Hi! Since this is one of my first days back from the vacation you may or may not have noticed I took in the last few weeks, I’d like to say that I heartily regret that I wasn’t during this year’s Lake George Elvis Festival, which ended Sunday. I love me some Elvis (and some Elvis love) and I seem to be away every year.
But moving on. What else is going on in the North Country today? Well, SUNY and the union that represents more than 35,000 of its white-collar employees have reached an agreement. They’ve been working without a contract since 2011, and the agreement passed with 77 percent of those who cast ballots voting yes.
North Country Now reports that SUNY’s new contract with the UUP (United University Professions) won’t give said professionals a raise this year, but they’ll get two percent increases in 2014 and 2015; they’ll pay more for health insurance and be able to opt out if they’d rather be covered by a partner’s health insurance; and they’ll receive lump sum payments of a few hundred dollars.
In other labor news, Lewis County legislators approved a four-year contract with more than 500 workers at the municipal hospital. The deal between the county and the Civil Service Employees Organization (CSEA) and the county came after about two years of negotiations, the Watertown Daily Times reports. CSEA workers have been working without a contract since January of 2012, and while they won’t get a salary increase for this or last year, they’ll get two percent increases in 2014 and 2015. Lots more detail in the article.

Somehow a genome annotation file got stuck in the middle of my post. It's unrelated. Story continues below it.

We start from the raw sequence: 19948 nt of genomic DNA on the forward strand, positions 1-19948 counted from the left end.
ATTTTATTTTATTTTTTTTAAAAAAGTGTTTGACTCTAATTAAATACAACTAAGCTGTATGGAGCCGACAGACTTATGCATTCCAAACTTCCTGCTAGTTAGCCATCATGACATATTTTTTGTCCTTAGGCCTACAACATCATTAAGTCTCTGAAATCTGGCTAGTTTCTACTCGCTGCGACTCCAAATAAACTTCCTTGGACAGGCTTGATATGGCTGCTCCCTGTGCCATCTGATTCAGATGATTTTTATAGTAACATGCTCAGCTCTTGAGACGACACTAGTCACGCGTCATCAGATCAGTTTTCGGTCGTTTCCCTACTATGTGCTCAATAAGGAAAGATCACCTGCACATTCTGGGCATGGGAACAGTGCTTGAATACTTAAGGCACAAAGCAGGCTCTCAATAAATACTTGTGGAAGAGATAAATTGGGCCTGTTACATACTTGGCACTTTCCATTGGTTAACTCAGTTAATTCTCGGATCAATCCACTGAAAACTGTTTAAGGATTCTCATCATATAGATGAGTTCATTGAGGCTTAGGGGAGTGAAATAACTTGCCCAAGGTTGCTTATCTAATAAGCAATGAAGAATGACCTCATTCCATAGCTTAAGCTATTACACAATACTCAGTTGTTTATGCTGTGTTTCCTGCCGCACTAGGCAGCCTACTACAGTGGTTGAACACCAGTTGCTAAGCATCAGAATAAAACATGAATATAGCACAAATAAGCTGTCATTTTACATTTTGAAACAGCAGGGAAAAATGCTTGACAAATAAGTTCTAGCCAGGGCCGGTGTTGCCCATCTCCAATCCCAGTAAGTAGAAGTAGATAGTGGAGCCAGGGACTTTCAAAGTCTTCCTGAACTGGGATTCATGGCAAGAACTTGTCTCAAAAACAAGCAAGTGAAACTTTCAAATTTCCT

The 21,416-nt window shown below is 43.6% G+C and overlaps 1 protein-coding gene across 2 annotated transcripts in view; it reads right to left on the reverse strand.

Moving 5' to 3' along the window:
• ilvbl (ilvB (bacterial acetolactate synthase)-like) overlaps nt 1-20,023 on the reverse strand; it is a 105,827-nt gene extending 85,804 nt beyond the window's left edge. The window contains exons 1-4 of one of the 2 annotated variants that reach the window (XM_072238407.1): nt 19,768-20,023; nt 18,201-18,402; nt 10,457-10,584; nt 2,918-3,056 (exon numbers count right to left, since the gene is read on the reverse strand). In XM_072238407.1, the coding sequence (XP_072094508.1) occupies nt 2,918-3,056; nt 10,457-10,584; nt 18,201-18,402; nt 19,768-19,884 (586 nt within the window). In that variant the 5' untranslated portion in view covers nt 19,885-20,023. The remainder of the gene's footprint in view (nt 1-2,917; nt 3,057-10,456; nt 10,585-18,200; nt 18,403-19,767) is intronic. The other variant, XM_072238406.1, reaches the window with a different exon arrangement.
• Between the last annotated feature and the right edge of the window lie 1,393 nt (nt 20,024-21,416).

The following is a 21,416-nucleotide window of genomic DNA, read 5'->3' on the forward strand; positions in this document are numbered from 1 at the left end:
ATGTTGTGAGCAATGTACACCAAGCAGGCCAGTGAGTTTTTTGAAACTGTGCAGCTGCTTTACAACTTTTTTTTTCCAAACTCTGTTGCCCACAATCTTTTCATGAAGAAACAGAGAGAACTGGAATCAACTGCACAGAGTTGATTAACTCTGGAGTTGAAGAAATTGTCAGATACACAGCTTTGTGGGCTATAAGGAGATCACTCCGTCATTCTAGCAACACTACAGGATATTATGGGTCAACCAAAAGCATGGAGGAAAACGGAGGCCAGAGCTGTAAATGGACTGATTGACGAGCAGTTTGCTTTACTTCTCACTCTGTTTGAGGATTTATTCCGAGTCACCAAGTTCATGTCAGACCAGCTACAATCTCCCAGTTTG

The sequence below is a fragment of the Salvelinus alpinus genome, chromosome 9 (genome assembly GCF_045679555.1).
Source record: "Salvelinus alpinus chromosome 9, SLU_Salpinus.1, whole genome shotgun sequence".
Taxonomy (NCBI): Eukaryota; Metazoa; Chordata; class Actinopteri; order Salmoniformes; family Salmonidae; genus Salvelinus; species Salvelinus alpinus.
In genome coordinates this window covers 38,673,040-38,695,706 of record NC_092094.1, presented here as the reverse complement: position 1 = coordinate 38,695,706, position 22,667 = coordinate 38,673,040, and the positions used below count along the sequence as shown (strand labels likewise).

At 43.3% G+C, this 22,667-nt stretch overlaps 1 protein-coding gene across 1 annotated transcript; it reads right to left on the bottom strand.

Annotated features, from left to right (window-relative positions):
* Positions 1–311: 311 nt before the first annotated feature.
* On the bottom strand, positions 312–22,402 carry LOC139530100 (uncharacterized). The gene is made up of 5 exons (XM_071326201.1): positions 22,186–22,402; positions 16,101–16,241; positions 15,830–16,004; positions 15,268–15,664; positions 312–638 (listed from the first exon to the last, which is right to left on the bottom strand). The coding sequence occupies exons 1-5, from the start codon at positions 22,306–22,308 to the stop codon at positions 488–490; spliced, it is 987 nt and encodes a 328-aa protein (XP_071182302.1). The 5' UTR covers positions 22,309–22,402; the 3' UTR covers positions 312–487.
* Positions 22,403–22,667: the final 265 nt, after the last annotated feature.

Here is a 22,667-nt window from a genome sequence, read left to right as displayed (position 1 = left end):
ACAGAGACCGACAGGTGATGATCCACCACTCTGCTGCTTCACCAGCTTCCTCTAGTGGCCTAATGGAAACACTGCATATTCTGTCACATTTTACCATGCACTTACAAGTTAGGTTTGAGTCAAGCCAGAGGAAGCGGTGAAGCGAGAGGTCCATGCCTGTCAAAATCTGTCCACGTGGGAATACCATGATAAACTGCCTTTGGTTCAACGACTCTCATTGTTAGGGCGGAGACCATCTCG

And from the “no kidding, really?” file, the Glens Falls Post Star reports that Glens Falls-based company Finch Paper, which employes about 650 people at its plant, isn’t happy about a proposed law that would, among other things, allow drug providers to provide prescription information electronically rather than on paper. The Safeguarding America’s Pharmaceuticals Act of 2013 passed the US House overwhelmingly on Monday in a voice vote.
The paper manufacturer reached out to North Country reps Chris Gibson and Bill Owens before the vote, asking them to oppose the bill. In a statement, the paper quotes Finch Paper President and CEO Deba Mukherjee as saying:
There are a number of problems with this bill, and we hope our congressional representatives will take prompt action to correct them…By eliminating the use of paper for these vital health care communications, the bill will take away a key source of business for the printing paper industry.
What’s more, the bill will force senior citizens and everyone else to seek out vital information about their prescriptions online, even if they are not comfortable using the Internet or have poor or no Internet service.
FYI, the bill does require that printed instructions be provided to patients if they ask for them. Chris Gibson didn’t return the paper’s calls for comment, and Owens wasn’t there for the vote but says he’d like to see the part of the bill Finch is objecting to be removed. The version of the bill apparently doesn’t contain the language.